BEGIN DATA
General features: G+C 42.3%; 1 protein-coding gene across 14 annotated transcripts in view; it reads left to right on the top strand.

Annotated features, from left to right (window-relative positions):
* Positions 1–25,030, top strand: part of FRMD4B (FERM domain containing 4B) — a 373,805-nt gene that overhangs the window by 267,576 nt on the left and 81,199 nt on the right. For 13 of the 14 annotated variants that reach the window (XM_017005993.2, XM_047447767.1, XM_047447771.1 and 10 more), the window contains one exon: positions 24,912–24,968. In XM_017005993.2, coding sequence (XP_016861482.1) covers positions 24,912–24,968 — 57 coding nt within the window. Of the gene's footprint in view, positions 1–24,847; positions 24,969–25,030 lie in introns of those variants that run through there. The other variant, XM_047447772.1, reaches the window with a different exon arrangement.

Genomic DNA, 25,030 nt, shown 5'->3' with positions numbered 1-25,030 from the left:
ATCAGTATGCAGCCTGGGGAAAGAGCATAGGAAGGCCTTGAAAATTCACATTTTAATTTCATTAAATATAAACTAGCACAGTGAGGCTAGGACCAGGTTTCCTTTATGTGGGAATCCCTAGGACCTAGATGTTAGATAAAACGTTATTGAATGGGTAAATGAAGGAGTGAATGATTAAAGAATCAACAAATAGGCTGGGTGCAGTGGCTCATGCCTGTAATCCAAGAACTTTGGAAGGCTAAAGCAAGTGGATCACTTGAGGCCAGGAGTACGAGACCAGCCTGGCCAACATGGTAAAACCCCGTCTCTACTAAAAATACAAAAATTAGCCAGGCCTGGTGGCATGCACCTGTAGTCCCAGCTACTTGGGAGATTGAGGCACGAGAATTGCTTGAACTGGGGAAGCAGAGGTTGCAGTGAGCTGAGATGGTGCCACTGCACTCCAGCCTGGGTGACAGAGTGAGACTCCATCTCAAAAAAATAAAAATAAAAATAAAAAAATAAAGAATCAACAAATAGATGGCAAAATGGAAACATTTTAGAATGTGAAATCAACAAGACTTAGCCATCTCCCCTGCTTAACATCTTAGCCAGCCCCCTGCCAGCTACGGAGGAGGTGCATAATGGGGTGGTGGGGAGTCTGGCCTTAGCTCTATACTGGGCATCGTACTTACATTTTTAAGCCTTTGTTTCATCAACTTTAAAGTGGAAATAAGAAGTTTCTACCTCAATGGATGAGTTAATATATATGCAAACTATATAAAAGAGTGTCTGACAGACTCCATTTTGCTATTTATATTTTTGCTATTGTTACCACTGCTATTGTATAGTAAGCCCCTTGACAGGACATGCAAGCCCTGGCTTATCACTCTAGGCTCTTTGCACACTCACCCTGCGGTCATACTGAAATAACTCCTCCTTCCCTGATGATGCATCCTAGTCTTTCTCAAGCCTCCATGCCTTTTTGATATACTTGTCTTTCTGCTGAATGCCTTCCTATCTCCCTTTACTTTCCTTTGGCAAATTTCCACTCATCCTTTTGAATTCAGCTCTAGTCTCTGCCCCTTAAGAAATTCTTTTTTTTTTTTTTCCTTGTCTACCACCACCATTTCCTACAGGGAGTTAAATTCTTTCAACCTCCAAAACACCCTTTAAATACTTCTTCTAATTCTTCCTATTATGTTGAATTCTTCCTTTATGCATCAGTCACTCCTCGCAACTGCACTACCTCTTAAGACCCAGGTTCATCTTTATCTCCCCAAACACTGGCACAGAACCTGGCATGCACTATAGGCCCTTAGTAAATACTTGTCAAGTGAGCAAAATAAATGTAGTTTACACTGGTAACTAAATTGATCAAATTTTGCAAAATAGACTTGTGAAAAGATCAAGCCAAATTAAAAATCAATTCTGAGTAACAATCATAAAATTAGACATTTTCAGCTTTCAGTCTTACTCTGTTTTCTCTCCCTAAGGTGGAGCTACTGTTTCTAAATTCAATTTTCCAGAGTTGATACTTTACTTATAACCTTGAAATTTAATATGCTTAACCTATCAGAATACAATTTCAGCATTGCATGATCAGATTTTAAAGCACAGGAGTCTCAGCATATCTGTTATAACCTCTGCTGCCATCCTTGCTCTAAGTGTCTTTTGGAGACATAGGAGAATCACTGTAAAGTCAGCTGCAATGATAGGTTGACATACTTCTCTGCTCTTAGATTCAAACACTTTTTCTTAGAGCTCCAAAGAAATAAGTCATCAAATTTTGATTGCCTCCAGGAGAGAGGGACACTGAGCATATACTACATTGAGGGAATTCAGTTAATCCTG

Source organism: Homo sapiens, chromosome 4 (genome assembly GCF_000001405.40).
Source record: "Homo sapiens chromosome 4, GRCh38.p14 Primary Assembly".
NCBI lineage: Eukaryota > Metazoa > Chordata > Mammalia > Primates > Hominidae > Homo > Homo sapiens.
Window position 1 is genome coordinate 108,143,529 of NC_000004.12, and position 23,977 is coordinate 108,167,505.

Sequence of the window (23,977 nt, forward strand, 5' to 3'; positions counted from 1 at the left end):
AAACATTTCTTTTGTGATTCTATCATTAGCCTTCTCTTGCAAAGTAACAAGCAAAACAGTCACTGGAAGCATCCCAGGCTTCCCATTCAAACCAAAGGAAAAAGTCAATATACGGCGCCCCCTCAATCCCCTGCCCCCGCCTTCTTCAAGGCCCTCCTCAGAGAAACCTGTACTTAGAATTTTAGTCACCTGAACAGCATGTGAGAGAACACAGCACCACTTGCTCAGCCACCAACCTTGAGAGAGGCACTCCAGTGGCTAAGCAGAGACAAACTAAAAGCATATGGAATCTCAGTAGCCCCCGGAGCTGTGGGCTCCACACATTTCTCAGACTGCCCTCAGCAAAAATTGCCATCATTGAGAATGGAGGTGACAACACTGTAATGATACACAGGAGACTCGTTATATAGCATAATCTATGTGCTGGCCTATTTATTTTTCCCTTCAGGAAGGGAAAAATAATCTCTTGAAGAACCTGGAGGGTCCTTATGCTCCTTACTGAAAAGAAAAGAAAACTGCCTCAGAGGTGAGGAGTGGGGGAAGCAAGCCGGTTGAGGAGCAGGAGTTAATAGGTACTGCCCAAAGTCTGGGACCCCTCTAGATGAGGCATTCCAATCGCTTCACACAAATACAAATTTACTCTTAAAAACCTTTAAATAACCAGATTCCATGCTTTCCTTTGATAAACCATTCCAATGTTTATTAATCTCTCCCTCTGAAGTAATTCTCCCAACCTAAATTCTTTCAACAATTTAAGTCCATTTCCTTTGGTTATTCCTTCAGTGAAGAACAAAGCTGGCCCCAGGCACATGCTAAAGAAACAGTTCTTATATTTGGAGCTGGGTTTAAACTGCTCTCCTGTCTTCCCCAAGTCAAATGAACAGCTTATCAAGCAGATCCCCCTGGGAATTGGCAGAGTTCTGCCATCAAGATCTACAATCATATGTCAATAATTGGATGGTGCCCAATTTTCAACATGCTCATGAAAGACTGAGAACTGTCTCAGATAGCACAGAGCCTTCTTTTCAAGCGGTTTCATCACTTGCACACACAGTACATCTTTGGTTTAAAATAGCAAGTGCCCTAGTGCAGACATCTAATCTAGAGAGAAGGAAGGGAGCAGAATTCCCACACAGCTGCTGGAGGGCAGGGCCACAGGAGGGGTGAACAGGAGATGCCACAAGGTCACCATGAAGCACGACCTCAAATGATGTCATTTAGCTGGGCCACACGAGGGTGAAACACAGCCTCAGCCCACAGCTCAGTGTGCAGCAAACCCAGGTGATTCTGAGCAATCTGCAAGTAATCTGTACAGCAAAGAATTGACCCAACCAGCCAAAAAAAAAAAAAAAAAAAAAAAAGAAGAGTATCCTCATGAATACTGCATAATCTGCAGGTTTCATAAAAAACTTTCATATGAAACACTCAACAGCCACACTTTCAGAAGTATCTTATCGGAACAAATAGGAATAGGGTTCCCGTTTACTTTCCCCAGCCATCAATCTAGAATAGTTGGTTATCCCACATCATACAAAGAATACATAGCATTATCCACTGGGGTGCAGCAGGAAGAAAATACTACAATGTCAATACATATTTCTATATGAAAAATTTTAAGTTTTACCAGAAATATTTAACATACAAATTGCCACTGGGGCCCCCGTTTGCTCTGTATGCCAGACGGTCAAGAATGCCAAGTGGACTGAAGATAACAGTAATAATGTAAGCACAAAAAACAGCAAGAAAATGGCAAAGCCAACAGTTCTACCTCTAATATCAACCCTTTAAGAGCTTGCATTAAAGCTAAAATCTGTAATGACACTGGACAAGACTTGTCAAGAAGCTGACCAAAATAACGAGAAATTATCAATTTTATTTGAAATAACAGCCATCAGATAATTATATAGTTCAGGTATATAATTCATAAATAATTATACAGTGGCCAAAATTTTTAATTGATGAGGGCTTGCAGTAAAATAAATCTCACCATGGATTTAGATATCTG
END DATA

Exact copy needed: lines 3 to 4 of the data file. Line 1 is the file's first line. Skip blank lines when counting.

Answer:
* Positions 1–25,030, top strand: part of FRMD4B (FERM domain containing 4B) — a 373,805-nt gene that overhangs the window by 267,576 nt on the left and 81,199 nt on the right. For 13 of the 14 annotated variants that reach the window (XM_017005993.2, XM_047447767.1, XM_047447771.1 and 10 more), the window contains one exon: positions 24,912–24,968. In XM_017005993.2, coding sequence (XP_016861482.1) covers positions 24,912–24,968 — 57 coding nt within the window. Of the gene's footprint in view, positions 1–24,847; positions 24,969–25,030 lie in introns of those variants that run through there. The other variant, XM_047447772.1, reaches the window with a different exon arrangement.

Genomic DNA, 25,030 nt, shown 5'->3' with positions numbered 1-25,030 from the left: